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Dance for a Passing World

Nearly 40 years ago, I purchased a scroll painting in Kyoto. It was from a neighbor of mine on the slopes of Yoshida Yama. My friend Saburo knew I collected paintings of dancers, and he had one he wanted to show me. He was a poor college grad studying meditation at Kurodani Temple near where I lived. The painting showed a boy dancing the Bon Odori—a late summer Buddhist celebratory dance to usher the ancestors back to their otherworldly abode.* The banks of the riversides teemed with dancing and families having fun. There were a number of things about the painting that gave it a unique appearance. His grandfather had obtained it along with a number of others around 1920. The scroll is signed and stamped. The painter is unknown. The painting is not in great condition, but it was a lesson I wanted to remember. 

Not being as well-versed in traditional Japanese hairstyles, as I am now, I thought that the painting depicted a girl. The painting is, in fact, of a boy. Boys on the edge of adulthood are appreciated in traditional Japanese society for their fleeting fairness, in much the same way as cherry blossoms or falling leaves are poetically memorialized. Still today, beautifully dressed young men feature in fire festivals and Buddhist ceremonies in the mountains. 

Boy dancing at Obon. Painted scroll, Taisho era. Image courtesy of Core of Culture

Saburo asked me to stay so he could talk me through the painting “It’s my favorite Zen painting of all that my grandfather left,“ he explained. He knew that saying so would grab my attention as I had just started studying Zen at a local monastery, was reading Kenneth Rexroth, and was open to understanding Zen. Saburo had studied Zen for many years. His life centered on his meditation practice. And he knew a lot about art from his family.

To call this painting of a festive dance “Zen” was puzzling to me because it was a not an austere ink landscape, or graceful, enigmatic calligraphy, and Saburo had some nice examples of both. The Bon Odori painting was a gorgeous, multi-patterned affair, decorative, like pretty things are. It didn’t seem a religious painting, but a secular one of a family dancing at Obon.

“It never lasts,” said Saburo.

“What never lasts?”

“The sun at high noon.”

I couldn’t help but notice the enormous rising Sun painted on the scroll. It was approaching high noon. I hadn’t thought to decode it as a symbol of transience. What does the Sun do but transit?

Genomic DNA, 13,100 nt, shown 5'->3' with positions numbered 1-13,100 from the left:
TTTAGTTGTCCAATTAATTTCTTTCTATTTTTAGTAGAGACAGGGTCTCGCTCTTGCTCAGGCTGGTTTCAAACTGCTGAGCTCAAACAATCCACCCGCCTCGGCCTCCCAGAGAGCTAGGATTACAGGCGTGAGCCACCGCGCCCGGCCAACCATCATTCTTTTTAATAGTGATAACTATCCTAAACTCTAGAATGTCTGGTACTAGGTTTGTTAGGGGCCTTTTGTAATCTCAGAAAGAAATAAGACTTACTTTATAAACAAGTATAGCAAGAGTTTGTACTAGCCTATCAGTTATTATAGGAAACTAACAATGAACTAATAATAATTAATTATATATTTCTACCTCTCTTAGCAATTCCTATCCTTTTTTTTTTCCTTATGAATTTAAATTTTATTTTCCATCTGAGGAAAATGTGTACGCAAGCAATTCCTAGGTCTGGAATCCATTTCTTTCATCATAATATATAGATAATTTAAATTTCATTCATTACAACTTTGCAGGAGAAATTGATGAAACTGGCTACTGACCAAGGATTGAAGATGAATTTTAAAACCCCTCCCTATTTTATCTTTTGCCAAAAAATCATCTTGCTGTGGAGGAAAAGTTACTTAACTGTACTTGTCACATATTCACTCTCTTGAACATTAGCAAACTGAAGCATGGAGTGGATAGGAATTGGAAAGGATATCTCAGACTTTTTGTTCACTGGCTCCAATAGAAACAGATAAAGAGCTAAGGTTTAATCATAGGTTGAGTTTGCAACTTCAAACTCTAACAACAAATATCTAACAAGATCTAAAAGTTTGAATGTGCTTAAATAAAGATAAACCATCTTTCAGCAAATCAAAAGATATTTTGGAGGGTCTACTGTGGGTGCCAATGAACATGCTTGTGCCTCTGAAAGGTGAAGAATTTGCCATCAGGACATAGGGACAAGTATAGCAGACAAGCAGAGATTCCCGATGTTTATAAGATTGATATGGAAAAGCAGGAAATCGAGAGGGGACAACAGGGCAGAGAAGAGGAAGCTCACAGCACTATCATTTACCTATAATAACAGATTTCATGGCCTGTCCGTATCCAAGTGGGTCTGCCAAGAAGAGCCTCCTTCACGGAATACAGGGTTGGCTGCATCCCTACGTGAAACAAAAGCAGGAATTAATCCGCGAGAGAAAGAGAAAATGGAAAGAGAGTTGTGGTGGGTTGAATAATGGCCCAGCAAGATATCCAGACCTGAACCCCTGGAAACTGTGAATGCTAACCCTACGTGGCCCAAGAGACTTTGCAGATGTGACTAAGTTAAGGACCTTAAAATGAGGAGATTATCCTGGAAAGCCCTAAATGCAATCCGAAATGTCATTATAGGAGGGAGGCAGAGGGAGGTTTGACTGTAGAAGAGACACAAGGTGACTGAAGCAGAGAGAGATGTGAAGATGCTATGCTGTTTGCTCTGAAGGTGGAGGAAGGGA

The painting is from the Japanese Taisho period, marking the reign of Emperor Taisho (1912–26). The world was complex following the Meiji era and marked by increased internationalism. Traditional Japanese artists were experimenting with Western artistic approaches such as in graphic design, in perspective, and depicting modern objects. This is a characteristic Taisho-era work, from the graphic cleverness to the patterned fabric framing.

The dancing boy in the painting might be shown in more traditional circumstances as a single figure, floating on an unblemished background. Instead, here we have a climbing sun and two other dancers, everybody moving clockwise. The boy is looking back. He is on a sky blue field. There’s no ground under anyone.

“Nothing fits,” said Saburo.

“It suggests dance; we can see which way they are moving.” I offered. 

“There are two other dancers who don’t fit. The boy’s fan doesn’t fit. He barely fits.”

“Doesn’t sound very Zen to me, Saburo.” 

“Tomorrow, the boy’s clothes won’t fit.”

The painting was becoming more interesting the more Saburo spoke. The boy remained innocent as a dancing boy would be. I asked Saburo: “The boy is innocent, there’s Zen in that?”

Saburo turned our attention once more to the painting.

“See what the boy is revealing by exposing the sleeve of his inner kimono? Like a butterfly wing, he has peeled the sleeve out of the red and white outer kimono. The waves of summer fall away. We see the design of sasa grass appearing—an autumn grass that only comes in September.”

“Fantastic! That is so Japanese!” I cheered. “Would the boy know that?”

Saburo answered, “His mother probably dressed him, and a barber did his hair.”

“It is Zen in piercing through the fleeting moment of the boy growing older—the inevitable progression of the seasons of life, even in a day, even in a moment?” I asked. Suddenly the sweet painting had a kind of urgency. Is there wisdom greater than the four seasons?

Boy dancing at Obon. Taisho era. Border detail

“Perhaps” answered Saburo. “It’s Zen because it is not only ‘right view’ but also spontaneity. Notice the point of view of the painter. It is straight on. Bon Odori is a circle dance. Someone dancing opposite the boy is looking directly at him in this perfect moment. What they are seeing is the cyclic nature of the universe at play. The dance is a bittersweet farewell to youth. The boy is as fair as the fleeting day. This painting is the epitome of the passing world.”

As the old poem says:

On the empty riverbanks
The leaves of the sasa grass
Rustle in the wind.
I remember a dancer
Who is not here

(Adapted from the work of the poet Kakinomoto no Hitomaru (c. 650–c. 709 CE))
Boy dancing at Obon. Taisho era

* Bon Odori: A Dance with the Ancestors (BDG)

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Core of Culture

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